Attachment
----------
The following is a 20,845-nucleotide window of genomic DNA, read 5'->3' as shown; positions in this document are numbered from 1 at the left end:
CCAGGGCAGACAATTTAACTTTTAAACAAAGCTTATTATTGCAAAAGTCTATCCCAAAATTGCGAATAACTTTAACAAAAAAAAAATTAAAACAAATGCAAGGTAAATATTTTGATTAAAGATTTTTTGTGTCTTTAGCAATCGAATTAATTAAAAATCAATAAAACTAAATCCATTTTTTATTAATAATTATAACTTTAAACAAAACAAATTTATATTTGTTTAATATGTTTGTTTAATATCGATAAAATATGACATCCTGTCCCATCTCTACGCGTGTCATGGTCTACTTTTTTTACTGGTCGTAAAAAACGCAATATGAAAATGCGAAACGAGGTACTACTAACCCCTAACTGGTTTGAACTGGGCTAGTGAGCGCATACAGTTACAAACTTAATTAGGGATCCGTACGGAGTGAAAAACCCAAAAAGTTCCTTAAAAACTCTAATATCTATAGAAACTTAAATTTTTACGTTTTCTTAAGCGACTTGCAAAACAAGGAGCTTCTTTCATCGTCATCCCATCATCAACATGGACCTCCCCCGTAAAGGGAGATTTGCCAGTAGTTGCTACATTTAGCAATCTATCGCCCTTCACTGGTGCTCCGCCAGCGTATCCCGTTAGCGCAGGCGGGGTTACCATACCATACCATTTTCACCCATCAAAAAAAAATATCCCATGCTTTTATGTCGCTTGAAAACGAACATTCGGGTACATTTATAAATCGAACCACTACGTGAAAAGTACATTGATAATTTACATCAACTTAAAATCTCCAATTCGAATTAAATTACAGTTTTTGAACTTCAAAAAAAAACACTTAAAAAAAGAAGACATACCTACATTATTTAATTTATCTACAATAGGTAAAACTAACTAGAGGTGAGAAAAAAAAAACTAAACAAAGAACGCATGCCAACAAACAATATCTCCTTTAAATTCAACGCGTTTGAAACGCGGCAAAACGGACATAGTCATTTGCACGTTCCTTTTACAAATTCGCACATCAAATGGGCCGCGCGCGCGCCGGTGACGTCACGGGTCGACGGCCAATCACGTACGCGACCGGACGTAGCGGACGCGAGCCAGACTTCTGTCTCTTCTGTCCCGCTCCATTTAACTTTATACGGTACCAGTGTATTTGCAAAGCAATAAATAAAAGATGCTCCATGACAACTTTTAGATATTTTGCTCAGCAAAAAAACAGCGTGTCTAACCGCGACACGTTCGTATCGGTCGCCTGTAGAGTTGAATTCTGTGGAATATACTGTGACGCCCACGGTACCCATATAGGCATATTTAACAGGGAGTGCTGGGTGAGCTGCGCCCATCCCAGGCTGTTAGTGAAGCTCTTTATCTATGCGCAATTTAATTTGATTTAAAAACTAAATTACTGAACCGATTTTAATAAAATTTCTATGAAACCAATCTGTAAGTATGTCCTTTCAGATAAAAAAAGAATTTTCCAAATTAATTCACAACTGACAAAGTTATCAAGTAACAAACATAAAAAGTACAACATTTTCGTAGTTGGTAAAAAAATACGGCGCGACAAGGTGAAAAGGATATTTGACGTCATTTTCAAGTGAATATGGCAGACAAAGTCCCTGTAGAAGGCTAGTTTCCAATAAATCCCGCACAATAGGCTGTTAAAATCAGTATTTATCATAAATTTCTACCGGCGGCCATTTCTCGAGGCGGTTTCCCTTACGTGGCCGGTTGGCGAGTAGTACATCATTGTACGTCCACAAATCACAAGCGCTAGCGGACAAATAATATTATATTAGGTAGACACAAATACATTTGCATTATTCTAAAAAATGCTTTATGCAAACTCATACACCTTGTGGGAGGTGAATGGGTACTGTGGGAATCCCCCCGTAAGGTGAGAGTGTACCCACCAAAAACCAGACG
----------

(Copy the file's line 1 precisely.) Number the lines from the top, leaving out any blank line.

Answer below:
The following is a 20,845-nucleotide window of genomic DNA, read 5'->3' as shown; positions in this document are numbered from 1 at the left end: